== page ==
A better car is about to roll off the production line. It’s not about a soft leather interior, or multiple DVD players so that your children don’t have to interact with each other or you (for better or worse); it’s about the fact that the car is electric. The Chevy Volt begins mass production on November 10, and as excitement builds as people imagine the future of personal transportation, it’s still precarious to look too far into the crystal ball.
“[The electric vehicle] is quiet, there’s faster acceleration, you never have to go to a gas station and there’s a potential to have cheap fuel,” Anthony Eggert, Commissioner for the California Energy Commission, said during opening remarks at Greentech Media’s Networked EV conference at Pacific Gas & Electric headquarters in San Francisco. And then Eggert added, “This is no sure thing.”
Although there is no guarantee that there will be approximately one million EVs on the road by 2020, the gathering of technology companies, regulators, utilities and startups at the Networked EV indicate that there is a push from many industries to see electric vehicles become an integrated part of the transportation, and energy, landscape.
“[Charging] has got to be simple. It’s got to be portable, and it’s got to be flexible,” said Kevin Dasso, Senior Director for Smart Grid and Technology Integration at PG&E, during his morning keynote address. And the charging, from the hardware to the where and when of plugging in, are the major challenges for the early adopters that will be driving EVs in coming months.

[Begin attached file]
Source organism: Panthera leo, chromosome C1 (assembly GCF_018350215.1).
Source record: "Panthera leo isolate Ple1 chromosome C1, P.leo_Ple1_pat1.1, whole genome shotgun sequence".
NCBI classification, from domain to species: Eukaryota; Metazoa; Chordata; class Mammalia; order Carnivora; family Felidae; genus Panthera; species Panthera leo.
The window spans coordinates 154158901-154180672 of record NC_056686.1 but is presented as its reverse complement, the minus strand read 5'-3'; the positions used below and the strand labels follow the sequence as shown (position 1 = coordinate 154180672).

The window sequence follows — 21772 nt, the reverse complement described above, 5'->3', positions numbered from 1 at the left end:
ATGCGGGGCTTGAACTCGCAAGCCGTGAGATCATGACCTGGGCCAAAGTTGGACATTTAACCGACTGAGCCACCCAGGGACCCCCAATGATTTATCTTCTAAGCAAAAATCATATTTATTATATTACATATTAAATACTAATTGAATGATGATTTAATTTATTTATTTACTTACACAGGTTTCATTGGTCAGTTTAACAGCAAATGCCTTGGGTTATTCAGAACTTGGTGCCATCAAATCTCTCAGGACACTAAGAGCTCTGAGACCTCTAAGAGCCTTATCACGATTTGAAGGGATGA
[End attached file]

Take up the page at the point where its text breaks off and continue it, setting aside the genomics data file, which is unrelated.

And yet, the first impacts will be very localized, according to Dasso. Adding an EV is the equivalent load of about an extra household. With uncontrolled charging, where people will plug in willy-nilly, it would cost PG&E about $150 million to $175 million for the first 100,000 cars. That cost is the last mile.
But it doesn’t need to cost hundreds of millions. That cost could be slashed by about 80 percent if people, through time-of-use rates, will charge off peak. But adjusting rates isn’t enough, said Dasso. It needs to be automatic. “It has to be easy for customers,” he said.
Although the focus throughout the conference is going to be on the marriage between the electrical grid and EVs, the first speakers set the tone that ultimately, it’s all about the customer -- and it is imperative to get it right with early adopters.
Some of the issues that will need to be sorted out in the coming months for a smooth transition for customers, according to David Leeds, Senior Manager for Smart Grid at GTM Research :
- Bidirectional communications standards between grids and vehicles.
- Sharing of best practices between utilities (both in terms of load balancing and time of use rates).
- Interoperability standards for smart charging software and applications.
- Support of in-home charging station integration.
- Public infrastructure development for cities.
- Remote and automated control via smart phone apps and/or home area networks.
As the first cars come into homes and on the roads, regulators, utilities and businesses are hoping that usage patterns will dictate how some of these issues are resolved.
“To succeed, it’s going to require collaboration,” said Eggert. “No matter what people might tell you, if customers don’t have a positive experience, there’s a real chance this will not take off.”